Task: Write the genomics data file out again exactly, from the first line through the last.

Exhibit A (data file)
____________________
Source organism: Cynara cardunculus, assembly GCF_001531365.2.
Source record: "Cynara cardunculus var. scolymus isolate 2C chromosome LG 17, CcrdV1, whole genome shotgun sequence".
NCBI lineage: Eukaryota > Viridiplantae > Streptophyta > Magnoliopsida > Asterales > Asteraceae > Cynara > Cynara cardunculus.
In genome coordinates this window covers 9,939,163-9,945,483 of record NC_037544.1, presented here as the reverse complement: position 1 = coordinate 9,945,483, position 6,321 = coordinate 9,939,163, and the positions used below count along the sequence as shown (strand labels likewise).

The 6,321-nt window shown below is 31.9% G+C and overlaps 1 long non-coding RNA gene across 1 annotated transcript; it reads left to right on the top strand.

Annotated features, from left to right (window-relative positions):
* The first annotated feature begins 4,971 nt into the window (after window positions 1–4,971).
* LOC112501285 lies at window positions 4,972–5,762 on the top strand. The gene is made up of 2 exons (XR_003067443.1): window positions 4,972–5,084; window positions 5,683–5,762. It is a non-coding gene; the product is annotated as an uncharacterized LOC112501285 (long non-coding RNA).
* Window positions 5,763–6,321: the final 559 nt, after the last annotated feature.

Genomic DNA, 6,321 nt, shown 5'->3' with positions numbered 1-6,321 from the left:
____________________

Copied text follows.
Source organism: Cynara cardunculus, assembly GCF_001531365.2.
Source record: "Cynara cardunculus var. scolymus isolate 2C chromosome LG 17, CcrdV1, whole genome shotgun sequence".
NCBI lineage: Eukaryota > Viridiplantae > Streptophyta > Magnoliopsida > Asterales > Asteraceae > Cynara > Cynara cardunculus.
In genome coordinates this window covers 9,939,163-9,945,483 of record NC_037544.1, presented here as the reverse complement: position 1 = coordinate 9,945,483, position 6,321 = coordinate 9,939,163, and the positions used below count along the sequence as shown (strand labels likewise).

The 6,321-nt window shown below is 31.9% G+C and overlaps 1 long non-coding RNA gene across 1 annotated transcript; it reads left to right on the top strand.

Annotated features, from left to right (window-relative positions):
* The first annotated feature begins 4,971 nt into the window (after window positions 1–4,971).
* LOC112501285 lies at window positions 4,972–5,762 on the top strand. The gene is made up of 2 exons (XR_003067443.1): window positions 4,972–5,084; window positions 5,683–5,762. It is a non-coding gene; the product is annotated as an uncharacterized LOC112501285 (long non-coding RNA).
* Window positions 5,763–6,321: the final 559 nt, after the last annotated feature.

Genomic DNA, 6,321 nt, shown 5'->3' with positions numbered 1-6,321 from the left: